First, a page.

Socialise social

Hearing the latest research from Google and Facebook at SXSW, the biggest platforms could still do more to move the social media conversation forward, particularly focusing on issues such as fake news, brand safety and over-commercialisation of the newsfeed.

In this context, Raashi Rosenberger from Pinterest was great on how to better meet audience mind-sets in moment. In her session, The Flow State: How to Tap Into Consumers’ Brains’, Rosenberger highlighted the need to be more empathetic, to really create content people will respond to emotionally. She gave a great example where a paint brand used analysis of dominant colours in people’s Pinterest boards to proactively suggest new paint colours.

The opportunity is for brands to approach social as a genuine conversation. Brands that see higher levels of response need to strive not only to be interesting, but interested. Thinking about how to better use data, or a more localised approach to really dial up relevancy will pay back.

Find your flow

New University of Michigan neuroscience research revealed how to maximise communications effectiveness in a world where most online behaviour is done on auto-pilot. In Emoticulture: How Date & Science Create Happiness, Marcus Collins, SVP of Doner agency and Saleem Alhabash, Assistant Professor at Michigan State University took us through their use of neuroscience and data to better connect with people through ‘radical empathy’.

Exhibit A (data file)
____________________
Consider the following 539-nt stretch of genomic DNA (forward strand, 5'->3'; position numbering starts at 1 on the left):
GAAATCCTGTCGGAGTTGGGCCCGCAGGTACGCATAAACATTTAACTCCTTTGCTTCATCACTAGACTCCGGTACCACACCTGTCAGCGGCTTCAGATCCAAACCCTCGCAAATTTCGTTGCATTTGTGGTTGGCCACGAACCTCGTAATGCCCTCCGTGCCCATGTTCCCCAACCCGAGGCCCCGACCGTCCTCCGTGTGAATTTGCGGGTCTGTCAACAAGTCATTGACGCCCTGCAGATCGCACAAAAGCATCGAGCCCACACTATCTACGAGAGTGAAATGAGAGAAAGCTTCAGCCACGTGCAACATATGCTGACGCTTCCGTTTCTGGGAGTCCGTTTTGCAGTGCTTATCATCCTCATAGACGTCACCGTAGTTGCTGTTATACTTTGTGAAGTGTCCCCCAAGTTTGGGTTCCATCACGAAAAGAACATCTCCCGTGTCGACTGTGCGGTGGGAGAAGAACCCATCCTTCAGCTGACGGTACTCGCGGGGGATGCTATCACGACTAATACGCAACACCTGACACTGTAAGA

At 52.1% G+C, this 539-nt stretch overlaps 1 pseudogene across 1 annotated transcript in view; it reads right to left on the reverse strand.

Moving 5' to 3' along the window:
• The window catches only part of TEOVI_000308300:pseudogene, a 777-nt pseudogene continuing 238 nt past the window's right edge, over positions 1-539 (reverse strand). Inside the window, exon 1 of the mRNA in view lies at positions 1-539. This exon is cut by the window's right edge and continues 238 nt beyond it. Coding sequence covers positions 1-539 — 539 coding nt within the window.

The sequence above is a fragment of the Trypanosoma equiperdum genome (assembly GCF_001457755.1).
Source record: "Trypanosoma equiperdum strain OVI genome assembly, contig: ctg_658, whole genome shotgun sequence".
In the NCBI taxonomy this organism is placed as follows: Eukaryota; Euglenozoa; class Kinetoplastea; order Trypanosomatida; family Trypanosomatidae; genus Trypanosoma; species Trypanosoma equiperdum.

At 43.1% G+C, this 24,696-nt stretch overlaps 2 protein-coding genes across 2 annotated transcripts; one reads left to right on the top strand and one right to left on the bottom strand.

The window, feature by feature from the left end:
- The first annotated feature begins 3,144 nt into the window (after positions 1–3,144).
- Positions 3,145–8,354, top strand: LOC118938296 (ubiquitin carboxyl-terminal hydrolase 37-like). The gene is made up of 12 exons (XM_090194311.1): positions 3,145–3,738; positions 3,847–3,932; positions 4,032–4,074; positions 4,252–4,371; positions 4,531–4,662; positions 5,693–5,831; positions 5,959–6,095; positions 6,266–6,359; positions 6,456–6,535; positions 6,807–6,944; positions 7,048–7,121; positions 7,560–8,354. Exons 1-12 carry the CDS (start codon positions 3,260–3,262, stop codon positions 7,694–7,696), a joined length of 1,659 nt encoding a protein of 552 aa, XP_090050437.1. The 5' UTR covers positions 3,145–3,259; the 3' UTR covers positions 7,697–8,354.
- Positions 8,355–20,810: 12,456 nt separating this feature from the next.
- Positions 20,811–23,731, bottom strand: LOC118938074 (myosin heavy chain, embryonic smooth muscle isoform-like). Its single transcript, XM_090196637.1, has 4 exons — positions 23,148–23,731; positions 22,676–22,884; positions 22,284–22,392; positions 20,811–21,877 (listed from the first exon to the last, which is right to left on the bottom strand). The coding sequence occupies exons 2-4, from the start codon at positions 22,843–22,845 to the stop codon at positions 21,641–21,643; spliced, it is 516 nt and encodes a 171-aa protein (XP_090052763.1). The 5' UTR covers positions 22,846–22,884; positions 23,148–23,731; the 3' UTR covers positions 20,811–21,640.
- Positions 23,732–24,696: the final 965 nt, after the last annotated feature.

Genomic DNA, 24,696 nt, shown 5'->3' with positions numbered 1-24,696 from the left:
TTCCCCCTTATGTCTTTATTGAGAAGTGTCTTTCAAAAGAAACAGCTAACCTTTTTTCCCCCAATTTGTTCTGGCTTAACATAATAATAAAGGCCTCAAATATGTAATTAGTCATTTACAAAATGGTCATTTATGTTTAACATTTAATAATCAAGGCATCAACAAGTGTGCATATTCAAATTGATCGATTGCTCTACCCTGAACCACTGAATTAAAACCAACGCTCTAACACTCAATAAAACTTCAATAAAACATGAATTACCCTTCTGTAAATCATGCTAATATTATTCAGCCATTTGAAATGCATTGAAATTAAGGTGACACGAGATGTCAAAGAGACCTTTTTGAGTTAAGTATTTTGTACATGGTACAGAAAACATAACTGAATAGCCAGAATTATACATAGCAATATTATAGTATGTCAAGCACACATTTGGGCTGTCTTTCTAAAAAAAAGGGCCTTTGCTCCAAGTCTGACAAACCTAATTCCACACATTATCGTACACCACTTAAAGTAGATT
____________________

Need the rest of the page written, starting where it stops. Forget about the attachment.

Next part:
These insights build on HeyHuman’s own approach to be brain-friendly, so Collins was preaching to the converted. He focused on the relevancy and gave a great example from US sandwich shop Pot Belly. With a brand purpose of ‘making people happy’, Pot Belly used data to surprise and delight those expressing negative emotions on Twitter. Or if it rained they had weather triggered 'turn that frown upside down' spot sales. Their results were impressive for a small budget, with 10 x increase in brand interaction, 20 x more Twitter followers and a 1.4% increase in store footfall.

The opportunity for brands is to unpack neuroscience in communications practice to maximise fleeting interactions with ‘radical empathy’. Looking to create positive emotion where data suggests there is pain in customers’ lives will reap benefits.